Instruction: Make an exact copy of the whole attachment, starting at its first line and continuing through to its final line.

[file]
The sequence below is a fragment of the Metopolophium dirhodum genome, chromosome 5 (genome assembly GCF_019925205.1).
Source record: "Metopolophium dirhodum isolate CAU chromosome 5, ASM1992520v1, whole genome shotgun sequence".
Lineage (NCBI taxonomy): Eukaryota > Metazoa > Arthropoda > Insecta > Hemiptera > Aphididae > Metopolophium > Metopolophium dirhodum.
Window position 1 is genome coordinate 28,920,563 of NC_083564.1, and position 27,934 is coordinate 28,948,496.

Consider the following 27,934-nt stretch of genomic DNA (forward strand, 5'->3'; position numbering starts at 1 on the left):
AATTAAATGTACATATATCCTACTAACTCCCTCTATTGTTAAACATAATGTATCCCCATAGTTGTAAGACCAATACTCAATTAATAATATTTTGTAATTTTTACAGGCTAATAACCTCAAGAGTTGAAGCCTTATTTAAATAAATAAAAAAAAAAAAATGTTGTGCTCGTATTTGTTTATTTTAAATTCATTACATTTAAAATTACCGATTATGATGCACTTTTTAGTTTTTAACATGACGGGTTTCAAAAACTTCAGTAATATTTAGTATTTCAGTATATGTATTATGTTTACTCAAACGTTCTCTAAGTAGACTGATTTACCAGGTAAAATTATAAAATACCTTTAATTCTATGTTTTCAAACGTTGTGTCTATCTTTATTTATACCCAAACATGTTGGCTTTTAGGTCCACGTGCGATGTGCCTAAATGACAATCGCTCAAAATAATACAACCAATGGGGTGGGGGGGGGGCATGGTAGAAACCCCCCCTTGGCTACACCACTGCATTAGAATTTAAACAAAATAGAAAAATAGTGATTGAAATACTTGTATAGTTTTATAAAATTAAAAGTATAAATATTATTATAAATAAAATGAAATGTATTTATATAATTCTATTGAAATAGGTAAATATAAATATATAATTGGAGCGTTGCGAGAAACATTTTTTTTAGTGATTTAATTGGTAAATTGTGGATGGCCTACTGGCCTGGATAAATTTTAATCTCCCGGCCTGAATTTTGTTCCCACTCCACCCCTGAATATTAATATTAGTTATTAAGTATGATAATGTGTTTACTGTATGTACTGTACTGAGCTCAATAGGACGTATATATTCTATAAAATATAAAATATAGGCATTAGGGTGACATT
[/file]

The sequence below is a fragment of the Metopolophium dirhodum genome, chromosome 5 (genome assembly GCF_019925205.1).
Source record: "Metopolophium dirhodum isolate CAU chromosome 5, ASM1992520v1, whole genome shotgun sequence".
Lineage (NCBI taxonomy): Eukaryota > Metazoa > Arthropoda > Insecta > Hemiptera > Aphididae > Metopolophium > Metopolophium dirhodum.
Window position 1 is genome coordinate 28,920,563 of NC_083564.1, and position 27,934 is coordinate 28,948,496.

Consider the following 27,934-nt stretch of genomic DNA (forward strand, 5'->3'; position numbering starts at 1 on the left):
AATTAAATGTACATATATCCTACTAACTCCCTCTATTGTTAAACATAATGTATCCCCATAGTTGTAAGACCAATACTCAATTAATAATATTTTGTAATTTTTACAGGCTAATAACCTCAAGAGTTGAAGCCTTATTTAAATAAATAAAAAAAAAAAAATGTTGTGCTCGTATTTGTTTATTTTAAATTCATTACATTTAAAATTACCGATTATGATGCACTTTTTAGTTTTTAACATGACGGGTTTCAAAAACTTCAGTAATATTTAGTATTTCAGTATATGTATTATGTTTACTCAAACGTTCTCTAAGTAGACTGATTTACCAGGTAAAATTATAAAATACCTTTAATTCTATGTTTTCAAACGTTGTGTCTATCTTTATTTATACCCAAACATGTTGGCTTTTAGGTCCACGTGCGATGTGCCTAAATGACAATCGCTCAAAATAATACAACCAATGGGGTGGGGGGGGGGCATGGTAGAAACCCCCCCTTGGCTACACCACTGCATTAGAATTTAAACAAAATAGAAAAATAGTGATTGAAATACTTGTATAGTTTTATAAAATTAAAAGTATAAATATTATTATAAATAAAATGAAATGTATTTATATAATTCTATTGAAATAGGTAAATATAAATATATAATTGGAGCGTTGCGAGAAACATTTTTTTTAGTGATTTAATTGGTAAATTGTGGATGGCCTACTGGCCTGGATAAATTTTAATCTCCCGGCCTGAATTTTGTTCCCACTCCACCCCTGAATATTAATATTAGTTATTAAGTATGATAATGTGTTTACTGTATGTACTGTACTGAGCTCAATAGGACGTATATATTCTATAAAATATAAAATATAGGCATTAGGGTGACATT